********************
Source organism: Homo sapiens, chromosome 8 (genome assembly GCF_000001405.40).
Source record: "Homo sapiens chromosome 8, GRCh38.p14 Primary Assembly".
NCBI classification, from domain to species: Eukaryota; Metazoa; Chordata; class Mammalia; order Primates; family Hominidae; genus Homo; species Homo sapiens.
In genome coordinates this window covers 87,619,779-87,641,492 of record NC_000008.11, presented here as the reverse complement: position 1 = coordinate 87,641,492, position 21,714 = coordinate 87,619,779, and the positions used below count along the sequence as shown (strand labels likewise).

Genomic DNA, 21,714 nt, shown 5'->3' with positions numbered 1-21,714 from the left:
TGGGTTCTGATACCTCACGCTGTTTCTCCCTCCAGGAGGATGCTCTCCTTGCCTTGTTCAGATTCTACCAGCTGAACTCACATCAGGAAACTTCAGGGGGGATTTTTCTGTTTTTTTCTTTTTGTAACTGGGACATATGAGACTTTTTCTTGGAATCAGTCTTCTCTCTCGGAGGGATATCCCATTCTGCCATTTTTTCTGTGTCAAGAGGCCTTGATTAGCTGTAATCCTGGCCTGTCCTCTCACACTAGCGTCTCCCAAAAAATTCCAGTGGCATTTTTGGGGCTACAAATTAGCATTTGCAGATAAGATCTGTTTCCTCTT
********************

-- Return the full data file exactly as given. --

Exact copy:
Source organism: Homo sapiens, chromosome 8 (genome assembly GCF_000001405.40).
Source record: "Homo sapiens chromosome 8, GRCh38.p14 Primary Assembly".
NCBI classification, from domain to species: Eukaryota; Metazoa; Chordata; class Mammalia; order Primates; family Hominidae; genus Homo; species Homo sapiens.
In genome coordinates this window covers 87,619,779-87,641,492 of record NC_000008.11, presented here as the reverse complement: position 1 = coordinate 87,641,492, position 21,714 = coordinate 87,619,779, and the positions used below count along the sequence as shown (strand labels likewise).

Genomic DNA, 21,714 nt, shown 5'->3' with positions numbered 1-21,714 from the left:
TGGGTTCTGATACCTCACGCTGTTTCTCCCTCCAGGAGGATGCTCTCCTTGCCTTGTTCAGATTCTACCAGCTGAACTCACATCAGGAAACTTCAGGGGGGATTTTTCTGTTTTTTTCTTTTTGTAACTGGGACATATGAGACTTTTTCTTGGAATCAGTCTTCTCTCTCGGAGGGATATCCCATTCTGCCATTTTTTCTGTGTCAAGAGGCCTTGATTAGCTGTAATCCTGGCCTGTCCTCTCACACTAGCGTCTCCCAAAAAATTCCAGTGGCATTTTTGGGGCTACAAATTAGCATTTGCAGATAAGATCTGTTTCCTCTT